Director Carine Tardieu: How she grew ‘Dandelions’

Carine Tardieu, director of the acclaimed French film, Dandelions, is that rare adult who hasn’t forgotten what it’s like to be a kid.

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May 25, 2013 23:11
4 minute read.
Director Carine Tardieu (left) seen here with actress Agnes Jaoui on the set of ‘Dandelions.’

Carine Tardieu. (photo credit: Courtesy, PR)

 
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Carine Tardieu, director of the acclaimed French film, Dandelions, is that rare adult who hasn’t forgotten what it’s like to be a kid.

“When I read the graphic novel [on which the film is based] by Raphaele Moussafir, I thought: I could have written that. It’s unique but also universal.” Moussafir’s book was originally a stage play in which Moussafir, an actress, played all the parts. She then adapted it into a novel, which is geared to adults but can also be read and enjoyed by children. The book and movie tell the story of Rachel, a nine year- old girl in France in the early Eighties, the daughter of a Holocaust-survivor father and a hysterical mother who is a Tunisian-born Jew.

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“There were so many things that resonated with me, like the girl and her friend acting out sexual scenarios with their Barbie dolls,” she says, laughing.

“I’m Jewish, my mother’s parents were from Germany and my father Moroccan, but I’m sure I would have loved the book even if I weren’t Jewish.”

But Tardieu did relate to “all the Shoah part. It was very painful for my mother to talk about it with me, she was born in 1939 in France and it wasn’t easy for her. The dynamic of one Ashkenazi parent and one from Morocco was very similar to the book.”

Although the graphic novel inspired her, Tardieu says, “The film is very different from the comic, although the main character [is] Rachel, and you have her parents.

The teacher was the same, too.”



The book was based around Rachel’s therapy sessions, so Tardieu and her coscreenwriter, Oliver Beer, knew they “needed to construct a more dramatic story. So we invented the character of Valerie, Rachel’s friend. In the book, Rachel has a friend but it’s not a big part of it.” The therapist, played by Isabella Rossellini, is an important character in the film.

One aspect of the film that sets it apart from so many other coming-of-age dramas is that Rachel’s parents often make her life difficult but are basically good people.

“They do all the best they can,” Tardieu acknowledges. “But even the best parents are missing things. The mother is always worried, a typical Jewish mother. The father shares things that he shouldn’t share with his daughter, about death. She is so young and can’t understand. They want to be good parents but because they are not happy with their own lives, they can’t.”

Tardieu is extremely grateful to established French leading lady Agnes Jaoui for agreeing to take the decidedly unglamorous role of the mother. Jaoui, an actress/screenwriter/director who has won numerous Cesar awards and shared the screenplay award at the Cannes Film Festival for Look at Me (with her co-writer Jean- Pierre Bacri), “has been a very important person for me,” says Tardieu. “She gives everything. She agreed to wear clothes that are not very nice, and to look not so nice in the movie. In the movie, she looks like all of us do, at times. Every woman can identify with her.”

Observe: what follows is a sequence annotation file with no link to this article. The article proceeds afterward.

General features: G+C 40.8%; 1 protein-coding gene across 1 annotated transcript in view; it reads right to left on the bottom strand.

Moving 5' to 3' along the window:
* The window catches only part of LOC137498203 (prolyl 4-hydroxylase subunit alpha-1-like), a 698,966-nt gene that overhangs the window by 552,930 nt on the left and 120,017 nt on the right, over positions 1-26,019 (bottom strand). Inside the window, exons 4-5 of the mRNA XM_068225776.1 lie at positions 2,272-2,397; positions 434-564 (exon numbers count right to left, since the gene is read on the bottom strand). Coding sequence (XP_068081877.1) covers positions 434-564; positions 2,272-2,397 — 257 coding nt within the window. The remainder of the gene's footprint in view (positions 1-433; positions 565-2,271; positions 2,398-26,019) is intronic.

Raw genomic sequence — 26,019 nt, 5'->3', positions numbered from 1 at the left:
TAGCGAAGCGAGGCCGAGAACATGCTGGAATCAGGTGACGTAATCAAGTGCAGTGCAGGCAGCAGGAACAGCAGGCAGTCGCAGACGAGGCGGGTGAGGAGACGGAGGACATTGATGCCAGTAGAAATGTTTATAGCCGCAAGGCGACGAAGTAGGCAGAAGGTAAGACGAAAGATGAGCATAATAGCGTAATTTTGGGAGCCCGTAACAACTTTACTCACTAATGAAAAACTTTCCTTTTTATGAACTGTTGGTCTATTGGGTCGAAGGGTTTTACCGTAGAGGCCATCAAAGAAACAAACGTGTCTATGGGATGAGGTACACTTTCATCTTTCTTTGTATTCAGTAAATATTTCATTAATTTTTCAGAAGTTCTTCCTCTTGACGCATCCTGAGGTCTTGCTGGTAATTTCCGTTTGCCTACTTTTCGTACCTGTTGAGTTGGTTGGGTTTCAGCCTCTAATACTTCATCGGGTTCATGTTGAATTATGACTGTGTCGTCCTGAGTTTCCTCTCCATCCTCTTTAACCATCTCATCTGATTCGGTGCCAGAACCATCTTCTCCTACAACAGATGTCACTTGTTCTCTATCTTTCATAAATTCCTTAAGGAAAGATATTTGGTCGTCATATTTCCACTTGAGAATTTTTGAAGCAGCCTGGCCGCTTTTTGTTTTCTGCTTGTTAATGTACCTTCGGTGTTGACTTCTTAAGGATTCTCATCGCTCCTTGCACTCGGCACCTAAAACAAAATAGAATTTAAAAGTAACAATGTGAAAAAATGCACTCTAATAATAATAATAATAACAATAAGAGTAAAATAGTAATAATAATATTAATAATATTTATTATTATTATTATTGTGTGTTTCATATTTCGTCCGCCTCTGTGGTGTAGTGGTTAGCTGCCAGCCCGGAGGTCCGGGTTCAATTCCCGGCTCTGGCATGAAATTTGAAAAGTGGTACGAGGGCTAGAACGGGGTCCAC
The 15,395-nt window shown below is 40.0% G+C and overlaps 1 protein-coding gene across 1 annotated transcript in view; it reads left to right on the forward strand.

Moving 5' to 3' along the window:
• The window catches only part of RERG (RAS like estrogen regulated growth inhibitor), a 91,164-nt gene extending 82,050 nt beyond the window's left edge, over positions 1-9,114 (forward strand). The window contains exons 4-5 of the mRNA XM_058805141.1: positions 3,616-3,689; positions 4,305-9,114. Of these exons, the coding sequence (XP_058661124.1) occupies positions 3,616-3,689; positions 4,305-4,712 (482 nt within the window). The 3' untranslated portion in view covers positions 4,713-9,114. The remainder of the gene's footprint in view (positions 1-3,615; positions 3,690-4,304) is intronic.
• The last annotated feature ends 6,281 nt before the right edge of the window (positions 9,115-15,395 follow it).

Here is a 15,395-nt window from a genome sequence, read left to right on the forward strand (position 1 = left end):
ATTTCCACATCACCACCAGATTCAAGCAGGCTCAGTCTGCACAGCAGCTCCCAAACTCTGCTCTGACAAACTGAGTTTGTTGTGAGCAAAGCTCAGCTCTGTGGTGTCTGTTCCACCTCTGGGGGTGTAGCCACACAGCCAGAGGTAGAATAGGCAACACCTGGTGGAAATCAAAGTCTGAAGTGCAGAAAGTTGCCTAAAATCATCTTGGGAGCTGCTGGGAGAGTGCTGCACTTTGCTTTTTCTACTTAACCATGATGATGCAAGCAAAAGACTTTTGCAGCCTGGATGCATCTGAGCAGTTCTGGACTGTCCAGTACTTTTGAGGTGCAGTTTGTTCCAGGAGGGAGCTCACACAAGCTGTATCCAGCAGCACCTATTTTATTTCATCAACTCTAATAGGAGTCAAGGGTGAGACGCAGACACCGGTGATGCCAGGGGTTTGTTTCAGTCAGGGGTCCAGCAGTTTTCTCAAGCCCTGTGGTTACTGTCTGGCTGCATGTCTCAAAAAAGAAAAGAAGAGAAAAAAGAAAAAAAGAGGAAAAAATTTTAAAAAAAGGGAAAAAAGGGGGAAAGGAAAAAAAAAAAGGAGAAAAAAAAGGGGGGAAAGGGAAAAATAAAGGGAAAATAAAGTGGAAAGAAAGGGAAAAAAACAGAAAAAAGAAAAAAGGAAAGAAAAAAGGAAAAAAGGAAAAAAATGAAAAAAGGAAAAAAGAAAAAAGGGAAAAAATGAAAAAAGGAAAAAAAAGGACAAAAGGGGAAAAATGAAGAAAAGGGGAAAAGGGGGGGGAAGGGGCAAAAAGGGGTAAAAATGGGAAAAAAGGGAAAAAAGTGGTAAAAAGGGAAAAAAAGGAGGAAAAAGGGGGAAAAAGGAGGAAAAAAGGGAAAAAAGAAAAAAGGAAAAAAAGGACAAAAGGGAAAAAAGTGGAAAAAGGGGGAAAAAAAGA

The actresses playing the two children are exceptionally appealing. Tardieu says she saw over 500 girls but “we knew in two minutes when we found them” – Juliette Gombert who plays Rachel and Anna Lemarchand who plays Valerie.

The two girls worked well together.

“When you make a friend like that, you recognize yourself in the other person. It’s like falling in love.”

In terms of some of the more adult scenes and dialogue in the film, Tardieu says, “The girls knew they could ask me some questions. But they didn’t always want to know too much. There’s a line in the screenplay in which a sexual position is mentioned and Juliette asked me about it, and I said, ‘Do you really want to know what it is?’ and she didn’t. Children know what they want to hear and what they don’t want to hear.”

But although the girls have won rave reviews, they aren’t sure they want to act as adults. “Juliette wants to be a veterinarian,” says the director. “It was a great experience for her to do the movie, but children growing up in cinema is not good for their health.”

Tardieu, who grew up seeing movies with her cinema-loving father, studied filmmaking and then worked her way up from a job as a gofer on movie sets, and starting writing short films several years ago.

Not surprisingly, given how beautifully she has worked with children in Dandelions, she cites E.T. as one of her favorite films. And anyone who sees Dandelions will note her affinity for the work of Francois Truffaut.

“I saw a lot of popular films, buddy movies, Westerns, science fiction. Now I’m seeing Ingmar Bergman and all the films I should have seen.”

Dandelions, which opened last year in France, has received both commercial success and critical acclaim. “A lot of people were touched. People told me, ‘I was a Rachel,’” says the director. “Both children and adults love it, which is not surprising since the adults in the film are a little like children. Children want to see it again and again. And everybody grows up in the film.”

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